October 7, 2020

Health and massage

Massage affects the body as a whole. To understand how massage therapy works, some of the physiological effects of massage must be briefly examined.

It is known that massage increases blood circulation and lymph flow. The direct mechanical effect of rhythmically applied manual pressure and movement used in massage can dramatically increase blood flow rate. Stimulation of nerve receptors also causes the blood vessels (by reflex action) to dilate, which also facilitates blood flow.

A milky white fluid called lymph carries impurities and waste away from the tissues and passes through gland-like structures distributed throughout the lymphatic system that act as filtration valves. The lymph circulation does not circulate like blood, so its movement depends to a large extent on the squeezing effect of muscle contractions. Therefore, inactive people fail to stimulate lymph flow. On the other hand, the stimulation caused by vigorous activity may be exceeded by the increased waste produced by this activity. Massage can in both cases dramatically help the movement of lymph nodes.

For the whole body to be healthy, the sum of its parts - the cells - must be healthy. The body's individual cells rely on an abundant supply of blood and lymph because these fluids supply nutrients and oxygen and transport waste and toxins away. So it is easy to understand why good circulation is so important for the whole body because of its effect on the circulation alone.

Massage is also known for:

- Cause changes in the blood. Oxygen capacity in the blood may increase 10-15% after massage

- Affects muscles throughout the body. Massage can help loosen contracted, shortened muscles and can stimulate weak, relaxed muscles. This muscle "balancing" can help posture and promote more efficient movement. Massage does not directly increase muscle strength, but it can speed recovery from fatigue that occurs after exercise. In this way, it may be possible to exercise more, which in the long run strengthens the muscles and improves conditioning. Massage also provides a gentle stretch to both muscles and connective tissue that surrounds and supports the muscles and many other parts of the hot ones hot sauce recipe, helping to keep these tissues elastic.

- Increase body secretions and secretions. There is a proven increase in the production of gastric juice, saliva and urine after massage. There is also increased excretion of nitrogen, inorganic phosphorus and sodium chloride (salt). This suggests that the rate of metabolism (the utilization of absorbed material by the body's cells) increases.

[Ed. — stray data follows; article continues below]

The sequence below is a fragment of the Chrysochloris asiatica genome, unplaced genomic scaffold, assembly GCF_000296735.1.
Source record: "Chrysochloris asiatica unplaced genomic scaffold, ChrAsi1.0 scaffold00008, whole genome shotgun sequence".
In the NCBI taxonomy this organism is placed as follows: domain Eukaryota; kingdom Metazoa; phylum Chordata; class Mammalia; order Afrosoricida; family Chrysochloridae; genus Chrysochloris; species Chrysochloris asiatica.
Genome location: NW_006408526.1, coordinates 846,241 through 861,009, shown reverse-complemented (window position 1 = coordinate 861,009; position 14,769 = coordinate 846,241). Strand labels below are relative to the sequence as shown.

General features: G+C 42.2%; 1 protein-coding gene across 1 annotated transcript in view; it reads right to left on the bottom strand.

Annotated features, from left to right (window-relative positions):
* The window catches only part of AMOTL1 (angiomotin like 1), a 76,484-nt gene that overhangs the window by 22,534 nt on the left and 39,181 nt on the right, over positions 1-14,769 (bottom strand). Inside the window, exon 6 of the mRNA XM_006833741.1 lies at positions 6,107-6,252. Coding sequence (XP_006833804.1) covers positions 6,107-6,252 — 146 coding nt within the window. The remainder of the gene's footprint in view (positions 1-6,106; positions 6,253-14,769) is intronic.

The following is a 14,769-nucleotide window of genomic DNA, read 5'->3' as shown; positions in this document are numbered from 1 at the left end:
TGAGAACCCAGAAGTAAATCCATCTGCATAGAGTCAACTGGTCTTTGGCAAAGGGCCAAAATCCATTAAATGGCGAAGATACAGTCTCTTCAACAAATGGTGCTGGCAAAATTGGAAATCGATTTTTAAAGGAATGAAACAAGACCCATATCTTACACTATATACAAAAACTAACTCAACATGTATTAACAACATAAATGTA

- Affects the nervous system. Massage balances the nervous system by calming or stimulating it, depending on what effect the individual needs at the time of massage.

- Improve skin condition. Massage directly improves the function of sebaceous glands (oil) and sweat glands, which keep the skin lubricated, clean and cooled. Hard, inflexible skin can become softer and more supple.

- Affect internal organs. By indirectly stimulating nerves that supply internal organs, blood vessels in these organs dilate and allow greater blood supply to them.

Knowing the physiological effects of massage makes it possible to better understand the health and fitness benefits of massage. What takes place under the hands of the massage therapist has profound implications for those interested in health and fitness when it comes to tuning their bodies. In any sport or any form of exercise, massage can help. By helping to reduce physiological fatigue and helping to recover from the exertion of exercise or play, massage allows for better exercise with longer and more effective training, which facilitates better performance and prevents injuries.

The people of ancient Mediterranean civilizations knew this. After bathing, they included a full body massage. The ancients understood that education involves equal development of mind and body. The interest of the modern public in physical fitness, holistic health, well-being and human potential represents an attempt to revive a time-familiar philosophy.